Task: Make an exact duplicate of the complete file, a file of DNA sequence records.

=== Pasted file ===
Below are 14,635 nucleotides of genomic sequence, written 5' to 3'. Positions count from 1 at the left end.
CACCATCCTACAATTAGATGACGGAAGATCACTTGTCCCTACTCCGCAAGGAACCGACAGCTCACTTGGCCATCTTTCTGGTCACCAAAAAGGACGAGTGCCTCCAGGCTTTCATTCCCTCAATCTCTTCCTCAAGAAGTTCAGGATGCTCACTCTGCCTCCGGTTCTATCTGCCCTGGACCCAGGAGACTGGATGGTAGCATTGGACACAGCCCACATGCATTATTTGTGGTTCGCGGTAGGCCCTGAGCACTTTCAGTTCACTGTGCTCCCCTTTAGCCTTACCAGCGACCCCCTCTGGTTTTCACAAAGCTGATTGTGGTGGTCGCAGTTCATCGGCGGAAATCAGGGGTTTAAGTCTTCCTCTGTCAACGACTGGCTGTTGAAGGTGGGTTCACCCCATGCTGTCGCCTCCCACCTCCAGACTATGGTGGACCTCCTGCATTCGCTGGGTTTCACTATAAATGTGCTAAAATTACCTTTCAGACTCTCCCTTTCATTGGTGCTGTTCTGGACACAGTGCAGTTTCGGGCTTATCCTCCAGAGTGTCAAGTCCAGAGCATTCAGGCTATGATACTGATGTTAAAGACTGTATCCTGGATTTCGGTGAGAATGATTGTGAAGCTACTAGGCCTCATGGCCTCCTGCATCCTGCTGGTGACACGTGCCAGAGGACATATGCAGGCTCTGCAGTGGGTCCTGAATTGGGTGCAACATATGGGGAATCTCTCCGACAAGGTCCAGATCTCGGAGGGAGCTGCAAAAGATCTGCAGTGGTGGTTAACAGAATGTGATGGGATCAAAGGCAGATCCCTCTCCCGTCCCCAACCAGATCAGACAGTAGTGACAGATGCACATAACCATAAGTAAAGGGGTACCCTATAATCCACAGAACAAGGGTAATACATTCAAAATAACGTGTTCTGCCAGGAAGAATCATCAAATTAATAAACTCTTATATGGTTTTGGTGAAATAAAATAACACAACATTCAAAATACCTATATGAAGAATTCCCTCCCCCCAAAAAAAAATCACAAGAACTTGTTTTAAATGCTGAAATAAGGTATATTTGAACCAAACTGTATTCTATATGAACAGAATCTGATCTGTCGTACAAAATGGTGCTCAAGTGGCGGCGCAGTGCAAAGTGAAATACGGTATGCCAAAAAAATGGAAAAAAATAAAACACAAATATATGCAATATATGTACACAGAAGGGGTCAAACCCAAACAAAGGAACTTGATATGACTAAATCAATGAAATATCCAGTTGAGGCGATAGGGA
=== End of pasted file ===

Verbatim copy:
Below are 14,635 nucleotides of genomic sequence, written 5' to 3'. Positions count from 1 at the left end.
CACCATCCTACAATTAGATGACGGAAGATCACTTGTCCCTACTCCGCAAGGAACCGACAGCTCACTTGGCCATCTTTCTGGTCACCAAAAAGGACGAGTGCCTCCAGGCTTTCATTCCCTCAATCTCTTCCTCAAGAAGTTCAGGATGCTCACTCTGCCTCCGGTTCTATCTGCCCTGGACCCAGGAGACTGGATGGTAGCATTGGACACAGCCCACATGCATTATTTGTGGTTCGCGGTAGGCCCTGAGCACTTTCAGTTCACTGTGCTCCCCTTTAGCCTTACCAGCGACCCCCTCTGGTTTTCACAAAGCTGATTGTGGTGGTCGCAGTTCATCGGCGGAAATCAGGGGTTTAAGTCTTCCTCTGTCAACGACTGGCTGTTGAAGGTGGGTTCACCCCATGCTGTCGCCTCCCACCTCCAGACTATGGTGGACCTCCTGCATTCGCTGGGTTTCACTATAAATGTGCTAAAATTACCTTTCAGACTCTCCCTTTCATTGGTGCTGTTCTGGACACAGTGCAGTTTCGGGCTTATCCTCCAGAGTGTCAAGTCCAGAGCATTCAGGCTATGATACTGATGTTAAAGACTGTATCCTGGATTTCGGTGAGAATGATTGTGAAGCTACTAGGCCTCATGGCCTCCTGCATCCTGCTGGTGACACGTGCCAGAGGACATATGCAGGCTCTGCAGTGGGTCCTGAATTGGGTGCAACATATGGGGAATCTCTCCGACAAGGTCCAGATCTCGGAGGGAGCTGCAAAAGATCTGCAGTGGTGGTTAACAGAATGTGATGGGATCAAAGGCAGATCCCTCTCCCGTCCCCAACCAGATCAGACAGTAGTGACAGATGCACATAACCATAAGTAAAGGGGTACCCTATAATCCACAGAACAAGGGTAATACATTCAAAATAACGTGTTCTGCCAGGAAGAATCATCAAATTAATAAACTCTTATATGGTTTTGGTGAAATAAAATAACACAACATTCAAAATACCTATATGAAGAATTCCCTCCCCCCAAAAAAAAATCACAAGAACTTGTTTTAAATGCTGAAATAAGGTATATTTGAACCAAACTGTATTCTATATGAACAGAATCTGATCTGTCGTACAAAATGGTGCTCAAGTGGCGGCGCAGTGCAAAGTGAAATACGGTATGCCAAAAAAATGGAAAAAAATAAAACACAAATATATGCAATATATGTACACAGAAGGGGTCAAACCCAAACAAAGGAACTTGATATGACTAAATCAATGAAATATCCAGTTGAGGCGATAGGGA